Last edited: Oct 25, 2011

  3. I had a Stoeger coach gun that I shot SASS with. It was an older model
    with the double trigger. Satin nickel finish and wood stock.
    I had it as a bedside gun for several years, loaded with low recoil buckshot,
    and I slept just fine.
    I now have an 870 for that. The little Stoeger served me fine in SASS and
    was fun to shoot. It went with me in my truck lot's of times and on camping trips for SD. It would not be my first choice for a home defense gun, but
    will fit the bill, It's not the finest fit and finish shotgun that I own, but it
    has always been solid and dependable, and fun to shoot.
  4. MrMurphy

    MrMurphy ********* Moderator Moderator Millennium Member Lifetime Member

    Jan 16, 2001
    Buried in the X-files
    Agreed. They've gotten the job done for centuries in various formats.

    They are far from my first pick but if it's what's at hand it'll do.

    As long as you don't need more than 2 rounds......that's where pumps and semis come into play. Less 'speed' than continuity of fire.
  5. Nestor

    Nestor Lean & Mean

    Jul 13, 2003
    CZ shotguns are your best bet or if a used one is an option look around for one made by Brno (also Czech Republic).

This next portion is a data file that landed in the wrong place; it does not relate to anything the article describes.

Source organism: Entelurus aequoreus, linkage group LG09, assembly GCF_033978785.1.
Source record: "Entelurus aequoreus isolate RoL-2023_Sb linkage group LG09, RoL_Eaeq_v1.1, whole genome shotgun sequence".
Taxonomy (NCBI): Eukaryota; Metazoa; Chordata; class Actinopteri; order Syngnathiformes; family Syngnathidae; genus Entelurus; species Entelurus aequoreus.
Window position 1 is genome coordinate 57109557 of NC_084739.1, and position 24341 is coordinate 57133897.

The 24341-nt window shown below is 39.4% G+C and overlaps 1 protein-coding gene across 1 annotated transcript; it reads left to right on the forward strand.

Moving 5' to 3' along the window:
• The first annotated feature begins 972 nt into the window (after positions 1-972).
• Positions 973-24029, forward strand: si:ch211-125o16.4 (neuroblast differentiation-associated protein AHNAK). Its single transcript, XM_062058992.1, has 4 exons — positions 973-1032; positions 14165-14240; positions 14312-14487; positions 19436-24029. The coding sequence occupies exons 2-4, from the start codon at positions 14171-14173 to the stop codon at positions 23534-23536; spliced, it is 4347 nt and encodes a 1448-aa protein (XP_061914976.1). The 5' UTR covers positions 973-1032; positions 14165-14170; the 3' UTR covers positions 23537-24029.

6. hank327


    Oct 5, 2004
    One thing to remember about hammerless doubles is that they cock when you break them open. There is no way to uncock the shotgun other than pulling the triggers. So if you store one of these loaded, know that it will be cocked and ready to fire with tension on the firing pin springs. I've read that some of the springs in some of the less expensive hammerless doubles aren't up for long term storage while cocked.

    I think a double with real functioning outside rebounding hammers is the way to go if you decide on a double for home defense. You can keep it loaded with no tension on the springs yet still in one small movement cock both hammers in an instant.

    I too would be tempted to drop the double after firing and transition to another gun instead of trying to reload it. Using it as a sort of handheld Claymore mine for my final protective fire. :)
  7. Reb 56

    Reb 56

    Mar 12, 2007
    South Texas
    I have an old Stevens 311 SxS that I used to hunt with. Since I don't hunt anymore was thinking of having the barrels cut down to 18.5" just for kicks and maybe HD. Worthwhile project or not.
    I've had this shotgun since I bought it new in 1961 sorta like to put to some use. Still in good shape and barrels still lock up tight.
  8. First shotgun I ever had as a teenager was a 311 16ga..
    I remember when Savage Stevens came out with the 311R. It had the
    factory 18.5 inch barrels and bead sight. I always wanted one, but
    never bought one. You can still find them used from time to time on
    the net, if I ever find a good one, I'll buy it.
    You can have it cut down professionally and a gold bead installed, it
    would make a good SD gun. The older ones are good solid guns.